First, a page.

Shout-Out to the Extra is a sporadic series in which Cinema Romantico shouts out the extras, the background actors, the bit part players, the almost out of your sight line performers who expertly round out our movies with epic blink & you’ll miss it care.
Maybe you missed the moment. In the aftermath of his team’s upset to those uppity ups from New Haven, Baylor’s Taurean Prince was asked by a reporter how his team got out-rebounded by Yale. Prince answered by explicating precisely what a rebound was and then observing that Yale got more of those than his team did. Mic drop. It was, as both Slate’s Josh Levin and director/screenwriter/producer Jerry Zucker noted, a version of the ambiguous syntax that so many of Zucker’s films, like the majestic “Airplane!”, used to such grand effect. Now I don’t think that Prince necessarily thought about that when he said the line. I’m sure he was peeved post-loss and peeved about a dumb question and felt like indulging his inner-Popovich. But sometimes a person can be a gifted comic without really even knowing it.
Maybe you know the story, maybe you don’t. It was first recounted on StarTrek.com 11 years ago and has been cited many times since, particularly as we inch ever closer to the latest “Star Trek” film. It concerns Layla Sarakalo, a San Francisco resident in the mid-80s, who learned one unfortunate morning that her car had been towed because a movie was being filmed on her block and she had missed the signs threatening to haul her and other neighborhood cars away if they were not moved to make way for the director’s chair and other moviemaking accoutrement. Not having the necessary money to get her car back. Ms. Sarakalo hit on the idea of scoring some quick cash to save her vehicle by working for the movie being filmed on her block as an extra. That film was “Star Trek IV: The Voyage Home.”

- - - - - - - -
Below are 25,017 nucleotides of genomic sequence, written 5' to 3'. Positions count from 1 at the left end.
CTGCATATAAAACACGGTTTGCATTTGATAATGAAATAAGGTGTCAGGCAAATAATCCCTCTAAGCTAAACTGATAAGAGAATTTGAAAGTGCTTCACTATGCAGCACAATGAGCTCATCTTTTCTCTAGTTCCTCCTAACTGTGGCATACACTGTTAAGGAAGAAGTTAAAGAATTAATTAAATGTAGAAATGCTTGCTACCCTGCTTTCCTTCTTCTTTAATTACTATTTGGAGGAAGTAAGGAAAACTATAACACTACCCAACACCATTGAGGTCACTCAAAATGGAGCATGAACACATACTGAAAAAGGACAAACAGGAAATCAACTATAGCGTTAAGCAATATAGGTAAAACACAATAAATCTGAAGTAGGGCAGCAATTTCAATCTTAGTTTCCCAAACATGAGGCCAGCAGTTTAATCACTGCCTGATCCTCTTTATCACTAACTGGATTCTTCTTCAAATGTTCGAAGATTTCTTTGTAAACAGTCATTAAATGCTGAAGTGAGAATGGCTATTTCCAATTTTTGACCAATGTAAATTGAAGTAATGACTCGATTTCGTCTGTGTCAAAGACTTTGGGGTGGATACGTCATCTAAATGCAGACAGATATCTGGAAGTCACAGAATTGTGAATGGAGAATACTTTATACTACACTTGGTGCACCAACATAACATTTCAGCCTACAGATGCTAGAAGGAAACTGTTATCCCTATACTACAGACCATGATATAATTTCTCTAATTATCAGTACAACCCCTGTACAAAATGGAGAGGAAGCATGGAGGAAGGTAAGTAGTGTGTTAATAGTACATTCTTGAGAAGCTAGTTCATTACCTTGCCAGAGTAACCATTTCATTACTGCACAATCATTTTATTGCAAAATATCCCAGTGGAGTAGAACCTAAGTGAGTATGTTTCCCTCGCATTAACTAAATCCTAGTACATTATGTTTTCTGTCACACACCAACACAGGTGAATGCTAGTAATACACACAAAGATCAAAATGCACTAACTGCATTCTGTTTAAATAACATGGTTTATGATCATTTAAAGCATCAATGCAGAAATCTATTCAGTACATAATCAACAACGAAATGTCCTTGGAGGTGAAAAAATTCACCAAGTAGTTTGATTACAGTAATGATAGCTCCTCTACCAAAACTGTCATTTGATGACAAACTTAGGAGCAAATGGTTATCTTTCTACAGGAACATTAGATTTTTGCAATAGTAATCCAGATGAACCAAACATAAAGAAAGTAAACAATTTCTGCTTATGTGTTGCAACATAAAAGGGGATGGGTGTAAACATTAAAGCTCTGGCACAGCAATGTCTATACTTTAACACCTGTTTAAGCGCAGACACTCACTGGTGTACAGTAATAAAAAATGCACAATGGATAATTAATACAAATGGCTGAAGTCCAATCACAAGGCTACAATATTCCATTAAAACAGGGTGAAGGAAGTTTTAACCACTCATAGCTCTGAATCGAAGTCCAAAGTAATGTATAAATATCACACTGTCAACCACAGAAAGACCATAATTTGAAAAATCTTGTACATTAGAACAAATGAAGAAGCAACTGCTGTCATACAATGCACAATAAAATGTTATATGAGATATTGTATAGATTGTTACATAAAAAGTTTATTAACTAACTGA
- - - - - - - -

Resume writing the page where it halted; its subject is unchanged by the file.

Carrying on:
Maybe you know the scene in “The Voyage Home.” The crew of the Enterprise, who are, by necessity, aboard a cloaked Klingon vessel, have traveled back in time, to 1986 San Francisco, for reasons of requisite Earth-saving. You know how they do. But their ship has been drained of power and to acquire the necessary power to travel forward in time they plot to reel it in from a nuclear powered submarine. Chekov and Uhura are dispatched to find the submarine. They can’t, which leads to the classic scene of Chekhov, a Russian, at the tail-end of the Cold War asking passerby the location of the nuclear vessels while an incredulous, stone-faced cop looks on. No one is willing to help…save for one woman.
That woman was played by Ms. Sarakalo. She was not, it seems, meant to say a line. She was just an extra. She was supposed to behave like all the other extras and look at this crazy Ruskie with bug eyes and keep walking. Sarakalo did not. Told to “act naturally”, that’s precisely what she did. (Watch below. Sarakalo enters at the 38 second mark.)
Sarakalo plays this moment wonderfully, brilliantly. She plays it like a local who’s just been asked by a tourist for the location of some off the beaten path boutique hotel. She sort of scratches her head that way you do when you’re suddenly put on the thinking spot, and then she answers by not only echoing exactly what Chekov has just said, but by putting the perfect pregnant pause between “I think it’s across the bay” and “In Alameda.” It’s like she momentarily morphed into Jack Benny. And when you consider that she wasn’t even supposed to have a line, and that she just spoke off the cuff, it becomes that much more incredible, innately leaving a space for the non-existent rimshot, displaying a seemingly natural comedic timing that fit right into the wholly comedic motion picture.
Because she spoke, and because anyone who has a line in a movie is required to be registered for the Screen Actors Guild, the producers quickly enrolled Sarakalo in SAG rather than simply cut her line. Well of course they did! You can’t cut comic gold! She was never seen again, apparently moving on to run a Paris fashion house, and good for her. Yet I wonder if the motion pictures missed out. I see many a purportedly funny movie these days with professionals that consistently fail to be anywhere near as funny as Sarakalo, just trying to get her car back, was in a handful of seconds.
Pour one out for the extra.